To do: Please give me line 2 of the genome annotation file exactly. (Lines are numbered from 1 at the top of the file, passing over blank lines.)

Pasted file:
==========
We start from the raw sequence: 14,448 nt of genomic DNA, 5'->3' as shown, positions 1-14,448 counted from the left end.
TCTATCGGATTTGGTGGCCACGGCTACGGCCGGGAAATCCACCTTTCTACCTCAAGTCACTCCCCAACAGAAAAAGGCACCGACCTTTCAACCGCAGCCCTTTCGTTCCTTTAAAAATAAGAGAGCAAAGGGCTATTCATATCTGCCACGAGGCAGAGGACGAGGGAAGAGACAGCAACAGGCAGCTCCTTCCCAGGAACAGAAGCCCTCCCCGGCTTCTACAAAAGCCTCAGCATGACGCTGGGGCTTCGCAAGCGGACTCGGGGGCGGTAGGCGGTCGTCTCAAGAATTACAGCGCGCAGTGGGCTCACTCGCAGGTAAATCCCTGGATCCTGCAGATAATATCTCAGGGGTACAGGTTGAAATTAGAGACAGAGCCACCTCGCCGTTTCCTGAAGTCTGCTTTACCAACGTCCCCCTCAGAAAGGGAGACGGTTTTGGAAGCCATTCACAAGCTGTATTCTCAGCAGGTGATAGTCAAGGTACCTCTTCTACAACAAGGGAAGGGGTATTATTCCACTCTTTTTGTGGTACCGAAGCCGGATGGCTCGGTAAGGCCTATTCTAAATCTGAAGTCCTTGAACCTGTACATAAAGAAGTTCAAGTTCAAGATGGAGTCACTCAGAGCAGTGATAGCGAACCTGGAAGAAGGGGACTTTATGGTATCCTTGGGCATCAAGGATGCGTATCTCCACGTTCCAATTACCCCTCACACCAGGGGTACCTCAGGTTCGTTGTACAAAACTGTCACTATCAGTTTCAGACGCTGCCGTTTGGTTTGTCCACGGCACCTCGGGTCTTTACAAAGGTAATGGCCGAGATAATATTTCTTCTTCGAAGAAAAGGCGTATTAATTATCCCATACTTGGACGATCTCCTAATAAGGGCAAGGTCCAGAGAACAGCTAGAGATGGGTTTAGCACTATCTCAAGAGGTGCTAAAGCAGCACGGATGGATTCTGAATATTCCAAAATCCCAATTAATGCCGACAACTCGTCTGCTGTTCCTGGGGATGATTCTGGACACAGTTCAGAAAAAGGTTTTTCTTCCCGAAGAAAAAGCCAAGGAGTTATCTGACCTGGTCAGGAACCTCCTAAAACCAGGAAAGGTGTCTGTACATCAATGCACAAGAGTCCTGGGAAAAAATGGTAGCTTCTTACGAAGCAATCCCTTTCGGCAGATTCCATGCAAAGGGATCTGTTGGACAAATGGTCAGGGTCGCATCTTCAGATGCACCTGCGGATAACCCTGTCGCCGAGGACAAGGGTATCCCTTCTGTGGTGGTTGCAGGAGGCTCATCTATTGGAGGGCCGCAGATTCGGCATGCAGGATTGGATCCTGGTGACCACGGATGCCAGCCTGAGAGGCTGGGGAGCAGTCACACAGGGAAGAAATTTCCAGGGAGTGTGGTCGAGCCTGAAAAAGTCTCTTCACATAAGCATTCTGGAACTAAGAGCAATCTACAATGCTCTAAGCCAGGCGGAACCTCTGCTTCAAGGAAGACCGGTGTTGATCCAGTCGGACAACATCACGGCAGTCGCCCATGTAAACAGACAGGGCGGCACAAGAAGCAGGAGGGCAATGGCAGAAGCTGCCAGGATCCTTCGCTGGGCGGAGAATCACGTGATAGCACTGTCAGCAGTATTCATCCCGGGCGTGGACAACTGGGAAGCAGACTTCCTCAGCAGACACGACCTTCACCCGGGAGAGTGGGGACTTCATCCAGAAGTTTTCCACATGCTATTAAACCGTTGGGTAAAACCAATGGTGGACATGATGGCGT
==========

TCTATCGGATTTGGTGGCCACGGCTACGGCCGGGAAATCCACCTTTCTACCTCAAGTCACTCCCCAACAGAAAAAGGCACCGACCTTTCAACCGCAGCCCTTTCGTTCCTTTAAAAATAAGAGAGCAAAGGGCTATTCATATCTGCCACGAGGCAGAGGACGAGGGAAGAGACAGCAACAGGCAGCTCCTTCCCAGGAACAGAAGCCCTCCCCGGCTTCTACAAAAGCCTCAGCATGACGCTGGGGCTTCGCAAGCGGACTCGGGGGCGGTAGGCGGTCGTCTCAAGAATTACAGCGCGCAGTGGGCTCACTCGCAGGTAAATCCCTGGATCCTGCAGATAATATCTCAGGGGTACAGGTTGAAATTAGAGACAGAGCCACCTCGCCGTTTCCTGAAGTCTGCTTTACCAACGTCCCCCTCAGAAAGGGAGACGGTTTTGGAAGCCATTCACAAGCTGTATTCTCAGCAGGTGATAGTCAAGGTACCTCTTCTACAACAAGGGAAGGGGTATTATTCCACTCTTTTTGTGGTACCGAAGCCGGATGGCTCGGTAAGGCCTATTCTAAATCTGAAGTCCTTGAACCTGTACATAAAGAAGTTCAAGTTCAAGATGGAGTCACTCAGAGCAGTGATAGCGAACCTGGAAGAAGGGGACTTTATGGTATCCTTGGGCATCAAGGATGCGTATCTCCACGTTCCAATTACCCCTCACACCAGGGGTACCTCAGGTTCGTTGTACAAAACTGTCACTATCAGTTTCAGACGCTGCCGTTTGGTTTGTCCACGGCACCTCGGGTCTTTACAAAGGTAATGGCCGAGATAATATTTCTTCTTCGAAGAAAAGGCGTATTAATTATCCCATACTTGGACGATCTCCTAATAAGGGCAAGGTCCAGAGAACAGCTAGAGATGGGTTTAGCACTATCTCAAGAGGTGCTAAAGCAGCACGGATGGATTCTGAATATTCCAAAATCCCAATTAATGCCGACAACTCGTCTGCTGTTCCTGGGGATGATTCTGGACACAGTTCAGAAAAAGGTTTTTCTTCCCGAAGAAAAAGCCAAGGAGTTATCTGACCTGGTCAGGAACCTCCTAAAACCAGGAAAGGTGTCTGTACATCAATGCACAAGAGTCCTGGGAAAAAATGGTAGCTTCTTACGAAGCAATCCCTTTCGGCAGATTCCATGCAAAGGGATCTGTTGGACAAATGGTCAGGGTCGCATCTTCAGATGCACCTGCGGATAACCCTGTCGCCGAGGACAAGGGTATCCCTTCTGTGGTGGTTGCAGGAGGCTCATCTATTGGAGGGCCGCAGATTCGGCATGCAGGATTGGATCCTGGTGACCACGGATGCCAGCCTGAGAGGCTGGGGAGCAGTCACACAGGGAAGAAATTTCCAGGGAGTGTGGTCGAGCCTGAAAAAGTCTCTTCACATAAGCATTCTGGAACTAAGAGCAATCTACAATGCTCTAAGCCAGGCGGAACCTCTGCTTCAAGGAAGACCGGTGTTGATCCAGTCGGACAACATCACGGCAGTCGCCCATGTAAACAGACAGGGCGGCACAAGAAGCAGGAGGGCAATGGCAGAAGCTGCCAGGATCCTTCGCTGGGCGGAGAATCACGTGATAGCACTGTCAGCAGTATTCATCCCGGGCGTGGACAACTGGGAAGCAGACTTCCTCAGCAGACACGACCTTCACCCGGGAGAGTGGGGACTTCATCCAGAAGTTTTCCACATGCTATTAAACCGTTGGGTAAAACCAATGGTGGACATGATGGCGT